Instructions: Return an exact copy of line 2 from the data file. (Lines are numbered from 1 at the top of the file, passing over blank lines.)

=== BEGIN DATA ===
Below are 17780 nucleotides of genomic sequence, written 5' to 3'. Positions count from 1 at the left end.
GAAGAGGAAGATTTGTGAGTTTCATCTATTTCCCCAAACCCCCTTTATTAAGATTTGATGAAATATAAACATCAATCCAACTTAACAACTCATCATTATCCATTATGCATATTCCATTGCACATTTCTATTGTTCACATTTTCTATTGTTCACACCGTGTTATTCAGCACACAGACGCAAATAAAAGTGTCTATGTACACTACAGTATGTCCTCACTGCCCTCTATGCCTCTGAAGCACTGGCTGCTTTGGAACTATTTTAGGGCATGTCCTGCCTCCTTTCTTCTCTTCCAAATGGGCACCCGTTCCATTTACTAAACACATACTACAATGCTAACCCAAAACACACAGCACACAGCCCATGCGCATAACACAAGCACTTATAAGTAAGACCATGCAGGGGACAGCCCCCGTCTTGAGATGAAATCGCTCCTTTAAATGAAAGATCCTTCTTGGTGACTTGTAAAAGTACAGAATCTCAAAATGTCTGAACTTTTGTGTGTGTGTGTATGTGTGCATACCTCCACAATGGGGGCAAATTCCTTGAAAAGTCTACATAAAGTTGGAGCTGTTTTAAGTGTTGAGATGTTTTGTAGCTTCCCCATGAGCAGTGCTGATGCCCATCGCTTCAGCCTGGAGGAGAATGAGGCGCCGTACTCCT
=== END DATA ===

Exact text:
GAAGAGGAAGATTTGTGAGTTTCATCTATTTCCCCAAACCCCCTTTATTAAGATTTGATGAAATATAAACATCAATCCAACTTAACAACTCATCATTATCCATTATGCATATTCCATTGCACATTTCTATTGTTCACATTTTCTATTGTTCACACCGTGTTATTCAGCACACAGACGCAAATAAAAGTGTCTATGTACACTACAGTATGTCCTCACTGCCCTCTATGCCTCTGAAGCACTGGCTGCTTTGGAACTATTTTAGGGCATGTCCTGCCTCCTTTCTTCTCTTCCAAATGGGCACCCGTTCCATTTACTAAACACATACTACAATGCTAACCCAAAACACACAGCACACAGCCCATGCGCATAACACAAGCACTTATAAGTAAGACCATGCAGGGGACAGCCCCCGTCTTGAGATGAAATCGCTCCTTTAAATGAAAGATCCTTCTTGGTGACTTGTAAAAGTACAGAATCTCAAAATGTCTGAACTTTTGTGTGTGTGTGTATGTGTGCATACCTCCACAATGGGGGCAAATTCCTTGAAAAGTCTACATAAAGTTGGAGCTGTTTTAAGTGTTGAGATGTTTTGTAGCTTCCCCATGAGCAGTGCTGATGCCCATCGCTTCAGCCTGGAGGAGAATGAGGCGCCGTACTCCT